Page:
Chances are, you know the quality of your sleep affects your overall well-being and health, and so does exercise. But, does exercise make it easier to fall asleep, or harder? Actually, the answer is both.
Generally, exercise is great for your health, and enhances sleep quality. In fact, several studies show exercising regularly contributes to more overall sleep, and better quality rest.
But, it also can affect your ability to sleep, which you'll learn more about below.
Exercise provides a boost to sleep in various ways.
Exercise can decrease sleep latency. This is where you're able to fall asleep quicker. Exercise also increases sleep efficiency (you won't be lying in bed wide awake so much).
Exercise contributes to more restful, sound sleep. Moderate aerobic exercise helps to increase the amount of deep sleep (slow wave) you get, where your body and brain have the opportunity to rejuvenate. Exercise helps decompress your mind, and stabilize your mood. Mind decompression is a cognitive process essential for the ability to naturally transition to sleep. Deep sleep helps:
Along with enhancing your quality of sleep, exercise helps increase the duration of your slumber. By being physically active, you have to expend energy, and this helps make you tired and ready for sleep at the end of the day. A regular, consistent exercise routine, according to research, helps boost sleep quality and sleep duration.
You can reduce your stress levels with a regular exercise routine. Stress often causes sleep issues, including difficulty falling asleep, and sleeping during the night restlessly. Exercise is a great remedy for mood disorders, like anxiety. It triggers your body's anti-anxiety responses. Stretching, yoga, and other mind-body exercises help quiet your parasympathetic nervous system, helping you to relax. According to research, they:
Research shows exercise is a natural, effective therapy for insomnia. Aerobics in particular, help reduce symptoms of insomnia. Those with insomnia will notice gradual benefits from exercise; not immediate, the research shows. Studies show exercise helps lower sleep disordered breathing severity, and could also reduce the severity of OSA (obstructive sleep apnea).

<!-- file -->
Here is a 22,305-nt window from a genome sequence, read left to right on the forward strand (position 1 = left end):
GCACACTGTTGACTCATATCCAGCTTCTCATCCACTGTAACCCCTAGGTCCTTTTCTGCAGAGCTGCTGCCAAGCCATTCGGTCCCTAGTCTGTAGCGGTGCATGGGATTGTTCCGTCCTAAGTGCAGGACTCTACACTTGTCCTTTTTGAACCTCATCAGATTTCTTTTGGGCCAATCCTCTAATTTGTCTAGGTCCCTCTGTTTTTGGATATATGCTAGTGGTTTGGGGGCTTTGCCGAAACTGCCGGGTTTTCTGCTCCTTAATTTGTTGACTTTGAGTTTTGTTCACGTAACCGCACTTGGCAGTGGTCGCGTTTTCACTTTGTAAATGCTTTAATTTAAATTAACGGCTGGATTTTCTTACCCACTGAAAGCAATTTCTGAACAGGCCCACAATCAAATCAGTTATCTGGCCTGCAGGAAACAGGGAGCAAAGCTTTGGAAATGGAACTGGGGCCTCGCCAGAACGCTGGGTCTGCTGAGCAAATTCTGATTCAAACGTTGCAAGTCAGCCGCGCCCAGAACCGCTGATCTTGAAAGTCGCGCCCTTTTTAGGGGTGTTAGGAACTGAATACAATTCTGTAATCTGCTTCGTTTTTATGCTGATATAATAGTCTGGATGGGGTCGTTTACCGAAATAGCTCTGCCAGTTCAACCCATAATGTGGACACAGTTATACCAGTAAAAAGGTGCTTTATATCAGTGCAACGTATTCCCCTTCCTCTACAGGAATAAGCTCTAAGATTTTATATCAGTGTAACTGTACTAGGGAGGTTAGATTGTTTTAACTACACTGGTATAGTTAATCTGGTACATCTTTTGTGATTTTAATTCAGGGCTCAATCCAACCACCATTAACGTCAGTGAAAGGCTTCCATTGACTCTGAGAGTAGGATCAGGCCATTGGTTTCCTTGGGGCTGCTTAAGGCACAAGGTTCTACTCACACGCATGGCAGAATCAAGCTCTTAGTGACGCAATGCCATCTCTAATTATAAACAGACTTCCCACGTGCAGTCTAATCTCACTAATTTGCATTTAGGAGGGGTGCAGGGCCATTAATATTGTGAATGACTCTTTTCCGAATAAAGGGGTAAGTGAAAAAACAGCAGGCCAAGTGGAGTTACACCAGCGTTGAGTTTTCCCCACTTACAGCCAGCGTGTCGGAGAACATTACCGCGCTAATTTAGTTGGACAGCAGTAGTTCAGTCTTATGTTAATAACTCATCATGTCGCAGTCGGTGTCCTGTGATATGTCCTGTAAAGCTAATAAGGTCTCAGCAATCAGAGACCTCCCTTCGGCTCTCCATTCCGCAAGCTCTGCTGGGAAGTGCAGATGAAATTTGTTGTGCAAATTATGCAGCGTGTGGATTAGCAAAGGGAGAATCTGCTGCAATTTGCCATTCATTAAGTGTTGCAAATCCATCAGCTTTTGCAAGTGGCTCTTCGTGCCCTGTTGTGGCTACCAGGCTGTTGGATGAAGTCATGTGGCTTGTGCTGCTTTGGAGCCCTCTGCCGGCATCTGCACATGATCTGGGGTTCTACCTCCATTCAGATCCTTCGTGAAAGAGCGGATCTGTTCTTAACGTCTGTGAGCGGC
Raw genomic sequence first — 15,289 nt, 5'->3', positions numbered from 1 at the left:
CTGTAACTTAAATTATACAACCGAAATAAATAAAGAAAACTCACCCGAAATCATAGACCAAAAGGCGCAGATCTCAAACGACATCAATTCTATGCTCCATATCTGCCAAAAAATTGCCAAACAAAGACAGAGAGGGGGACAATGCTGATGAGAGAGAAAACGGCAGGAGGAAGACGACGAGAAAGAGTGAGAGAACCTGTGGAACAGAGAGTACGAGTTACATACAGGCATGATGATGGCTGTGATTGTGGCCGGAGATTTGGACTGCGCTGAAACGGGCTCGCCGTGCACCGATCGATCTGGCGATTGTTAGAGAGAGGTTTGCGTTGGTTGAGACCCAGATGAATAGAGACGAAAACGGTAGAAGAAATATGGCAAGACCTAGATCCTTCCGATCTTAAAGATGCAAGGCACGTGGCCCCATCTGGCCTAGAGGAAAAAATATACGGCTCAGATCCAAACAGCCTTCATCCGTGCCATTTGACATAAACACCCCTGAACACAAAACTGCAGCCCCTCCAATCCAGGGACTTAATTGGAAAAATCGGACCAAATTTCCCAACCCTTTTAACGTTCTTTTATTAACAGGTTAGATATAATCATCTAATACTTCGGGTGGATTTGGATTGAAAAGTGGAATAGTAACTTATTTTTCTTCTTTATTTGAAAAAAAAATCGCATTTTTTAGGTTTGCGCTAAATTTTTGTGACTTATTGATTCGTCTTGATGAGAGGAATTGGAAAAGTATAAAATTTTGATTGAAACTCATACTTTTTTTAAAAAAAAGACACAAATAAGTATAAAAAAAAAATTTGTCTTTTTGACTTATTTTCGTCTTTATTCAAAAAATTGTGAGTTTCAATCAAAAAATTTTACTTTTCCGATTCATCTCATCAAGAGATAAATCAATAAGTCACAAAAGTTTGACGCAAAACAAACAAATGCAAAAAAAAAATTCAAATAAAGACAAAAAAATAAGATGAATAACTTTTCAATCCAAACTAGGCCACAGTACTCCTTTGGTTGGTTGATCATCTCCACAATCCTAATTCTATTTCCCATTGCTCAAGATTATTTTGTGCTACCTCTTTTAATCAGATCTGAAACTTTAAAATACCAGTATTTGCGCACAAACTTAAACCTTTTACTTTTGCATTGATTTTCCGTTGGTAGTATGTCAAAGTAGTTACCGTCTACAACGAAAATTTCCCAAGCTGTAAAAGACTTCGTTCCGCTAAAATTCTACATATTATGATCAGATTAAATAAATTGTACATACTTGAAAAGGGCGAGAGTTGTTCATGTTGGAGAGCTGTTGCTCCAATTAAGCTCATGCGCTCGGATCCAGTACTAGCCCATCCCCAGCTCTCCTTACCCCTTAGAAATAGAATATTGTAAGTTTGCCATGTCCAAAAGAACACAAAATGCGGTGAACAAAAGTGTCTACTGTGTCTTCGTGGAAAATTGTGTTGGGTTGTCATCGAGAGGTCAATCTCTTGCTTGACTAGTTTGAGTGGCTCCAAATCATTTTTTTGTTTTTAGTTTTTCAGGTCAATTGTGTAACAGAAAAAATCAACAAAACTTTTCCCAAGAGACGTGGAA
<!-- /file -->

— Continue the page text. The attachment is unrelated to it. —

Some individuals aren't healthy enough for exercise, and in those who are, intense exercise can result in awakenings in the middle of the night. These awakenings could be a result of increased adrenaline levels and/or hyperarousal (hard to relax) during the night following the exercising. Also, increased body heat could make sleeping difficult.
You may find exercising too close to your bedtime may keep you up at night. There are a couple reasons for this:
Even with these biological responses to exercise, you could see no difference in your sleep after exercising. Whether you exercise in the morning or right before bed, you'll see a benefit to your sleep.
The National Sleep Foundation ran a "Sleep in America" Poll in 2013 examining the relationship between exercise and sleep. Below are the poll's top five results.
So, how much exercise is correct? There isn't any one correct answer for this. The American Heart Association and the National Institutes of Health suggest a minimum of 150 minutes each week of exercise for healthy adults. This equates to 30 minutes daily, five days a week. Research shows sleep might receive its more substantial benefits from exercise when the exercise is routine and consistent over time, particularly if you're experiencing difficulty sleeping.
Go for a bike ride or jog around your neighborhood, perform a cardio session on your treadmill, or lift some weights at the gym. Any bit of exercise could help you sleep better at night, and feel better during the day. Just remember though, exercising too close to bedtime may interfere with sleep.